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How to turn a normal color image into a dynamic black and white.

December 16, 2009

There are many ways to create a black and white image in Photoshop.  The one that I found that works the best is by going through Silver Efex Pro by Nik Software.  Take a look at the original image, which is on the left, and the treated image, which is on the right.

Here are the steps I used to create this image.  The first step is pretty obvious: open the image in Photoshop.  I always create a duplicate layer (command + J on a Mac, I think control + J on a PC?).  This is the layer that I do most of my work on.  You ALWAYS want to keep the bottom layer as the original, that way , if you ever mess up, you can always revert back to the original. Another organizational technique I’m big on is labeling my layers.  It really helps to keep your file organized.  I labeled this layer “dusting”.  It’s self explanatory: I just cleaned up all the dust that was visible on my sensor or lens.  I also clean up any facial blemishes and fly-away hairs that bother me.  After the initial clean up is done, I create a another duplicate layer.  This layer is for the Liquify filter.  This filter is fairly tricky.  It may take some practice before you become comfortable with it.  The purpose of using the liquify filter on this project is to widen the eyes and give his lip a little more snarl.  Here’s picture of what my layers looks like:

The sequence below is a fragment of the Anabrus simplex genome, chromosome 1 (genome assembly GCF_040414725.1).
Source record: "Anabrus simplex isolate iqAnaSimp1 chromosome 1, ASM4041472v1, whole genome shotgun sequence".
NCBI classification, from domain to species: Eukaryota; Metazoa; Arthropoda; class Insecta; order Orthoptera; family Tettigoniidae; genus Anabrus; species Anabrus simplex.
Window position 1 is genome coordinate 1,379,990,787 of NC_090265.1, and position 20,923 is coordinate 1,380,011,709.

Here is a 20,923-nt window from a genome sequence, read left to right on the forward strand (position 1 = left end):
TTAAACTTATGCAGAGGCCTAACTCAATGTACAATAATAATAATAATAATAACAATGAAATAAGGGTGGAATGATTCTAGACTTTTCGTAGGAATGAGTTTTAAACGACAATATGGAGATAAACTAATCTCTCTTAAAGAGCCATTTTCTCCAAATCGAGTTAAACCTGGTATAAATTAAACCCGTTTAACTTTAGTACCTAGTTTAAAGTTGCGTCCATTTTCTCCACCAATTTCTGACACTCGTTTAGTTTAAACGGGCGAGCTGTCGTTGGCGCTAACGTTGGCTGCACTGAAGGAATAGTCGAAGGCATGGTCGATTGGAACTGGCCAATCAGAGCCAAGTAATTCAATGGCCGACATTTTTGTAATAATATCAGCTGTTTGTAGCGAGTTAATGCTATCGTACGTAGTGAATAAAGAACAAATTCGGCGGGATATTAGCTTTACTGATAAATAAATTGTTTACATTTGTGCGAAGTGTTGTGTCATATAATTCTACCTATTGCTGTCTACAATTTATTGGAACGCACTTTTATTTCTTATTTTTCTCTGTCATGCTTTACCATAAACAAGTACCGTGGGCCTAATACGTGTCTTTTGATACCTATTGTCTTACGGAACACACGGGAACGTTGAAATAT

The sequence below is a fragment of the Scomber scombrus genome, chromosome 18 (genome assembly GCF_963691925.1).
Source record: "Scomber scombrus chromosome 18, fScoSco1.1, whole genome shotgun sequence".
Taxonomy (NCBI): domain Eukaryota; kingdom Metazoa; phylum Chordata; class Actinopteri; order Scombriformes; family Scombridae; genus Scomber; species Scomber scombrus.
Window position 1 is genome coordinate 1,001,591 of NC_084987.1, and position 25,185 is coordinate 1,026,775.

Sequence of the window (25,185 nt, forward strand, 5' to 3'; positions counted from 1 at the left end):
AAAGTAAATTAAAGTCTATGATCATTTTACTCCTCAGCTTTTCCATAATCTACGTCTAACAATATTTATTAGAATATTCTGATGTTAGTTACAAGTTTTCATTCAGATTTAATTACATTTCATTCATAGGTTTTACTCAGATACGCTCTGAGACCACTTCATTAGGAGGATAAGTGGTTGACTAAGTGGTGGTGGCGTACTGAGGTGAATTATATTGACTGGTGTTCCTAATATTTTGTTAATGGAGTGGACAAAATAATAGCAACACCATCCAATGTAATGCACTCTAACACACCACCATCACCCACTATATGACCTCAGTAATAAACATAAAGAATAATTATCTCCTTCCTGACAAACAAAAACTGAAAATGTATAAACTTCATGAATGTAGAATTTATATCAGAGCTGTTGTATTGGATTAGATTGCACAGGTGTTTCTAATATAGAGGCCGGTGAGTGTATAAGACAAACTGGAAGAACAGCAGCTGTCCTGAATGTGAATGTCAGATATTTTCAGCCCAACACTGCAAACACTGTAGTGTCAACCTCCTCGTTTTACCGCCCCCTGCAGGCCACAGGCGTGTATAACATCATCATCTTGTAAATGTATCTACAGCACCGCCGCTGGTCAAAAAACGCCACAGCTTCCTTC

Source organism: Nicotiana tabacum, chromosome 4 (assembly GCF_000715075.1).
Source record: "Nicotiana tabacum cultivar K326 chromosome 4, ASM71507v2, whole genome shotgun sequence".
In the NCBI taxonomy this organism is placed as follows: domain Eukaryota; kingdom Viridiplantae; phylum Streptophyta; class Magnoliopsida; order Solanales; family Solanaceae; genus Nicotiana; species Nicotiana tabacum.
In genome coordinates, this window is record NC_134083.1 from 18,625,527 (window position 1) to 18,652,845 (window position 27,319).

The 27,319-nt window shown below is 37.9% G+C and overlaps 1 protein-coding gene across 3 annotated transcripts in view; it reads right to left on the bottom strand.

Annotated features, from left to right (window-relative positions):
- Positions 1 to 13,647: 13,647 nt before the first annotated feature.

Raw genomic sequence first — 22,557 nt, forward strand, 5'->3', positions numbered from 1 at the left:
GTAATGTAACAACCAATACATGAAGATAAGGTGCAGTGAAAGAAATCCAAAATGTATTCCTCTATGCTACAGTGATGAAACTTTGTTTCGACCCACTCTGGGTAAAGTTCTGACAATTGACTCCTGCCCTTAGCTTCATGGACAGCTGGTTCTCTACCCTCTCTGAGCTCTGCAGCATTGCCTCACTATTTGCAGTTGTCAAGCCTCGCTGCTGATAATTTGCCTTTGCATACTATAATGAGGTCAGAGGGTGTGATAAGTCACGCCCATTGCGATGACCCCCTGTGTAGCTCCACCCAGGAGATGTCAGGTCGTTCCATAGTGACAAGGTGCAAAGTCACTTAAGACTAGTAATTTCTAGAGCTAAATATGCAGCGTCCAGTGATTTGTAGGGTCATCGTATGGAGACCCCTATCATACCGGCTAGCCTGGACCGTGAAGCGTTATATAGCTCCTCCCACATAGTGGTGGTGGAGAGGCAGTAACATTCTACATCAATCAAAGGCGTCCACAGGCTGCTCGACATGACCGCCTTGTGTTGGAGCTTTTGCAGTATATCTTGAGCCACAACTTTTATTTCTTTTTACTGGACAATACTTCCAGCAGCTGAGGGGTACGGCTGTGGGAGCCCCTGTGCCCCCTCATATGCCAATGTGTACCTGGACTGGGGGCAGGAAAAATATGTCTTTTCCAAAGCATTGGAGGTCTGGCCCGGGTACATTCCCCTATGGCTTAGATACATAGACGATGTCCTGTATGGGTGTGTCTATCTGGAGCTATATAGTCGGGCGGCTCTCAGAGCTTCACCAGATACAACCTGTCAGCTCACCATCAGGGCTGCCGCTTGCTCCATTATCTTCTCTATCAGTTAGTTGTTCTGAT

You’ll notice that there is an extra layer in the file.  Sometimes I make a duplicate layer for facial retouching, just in case I screw up and don’t want to have to go back and fix all of the dusting as well.  You’ll also notice a Levels adjustment layer.  I use this layer to manage my highlights and shadows.  I tweak the levels, invert the mask (command + I), then paint in the areas I want.  Next, I’m going to explain the Silver Efex Pro plug in.  In order to pull up this filter you have to be on an image layer.  This is what it looks like when it’s open:

On the left side, you have a scroll down menu.  These are default presets.  I haven’t really found a use for any of them.  I do most of my damage on the right side.  This is where you can really fine tune everything.  For this image, I wanted to give it a nice film look.  If you click the the arrow next to FILE TYPES, you can search through numerous film types and see how they look on your image before you OK anything.  I chose the Kodak 100 TMAX Pro.  It was very close to what I was looking for.  I needed to fine tune it just a bit afterwards.  For my fine tuning, I went up to the brightness, contrast, and structure sliders.  I visually tweaked those until I found exactly what I was looking for.  This plug-in is quite powerful.  You can really get in there and tweak the tones and the contrast. Keep in mind, I just showed you an overview of what this filter can do – it has many more capabilities.  Now, go in and try it out for yourself.
One Comment leave one →
  1. December 17, 2009 5:16 pm

    Nice post–informative and clearly written.

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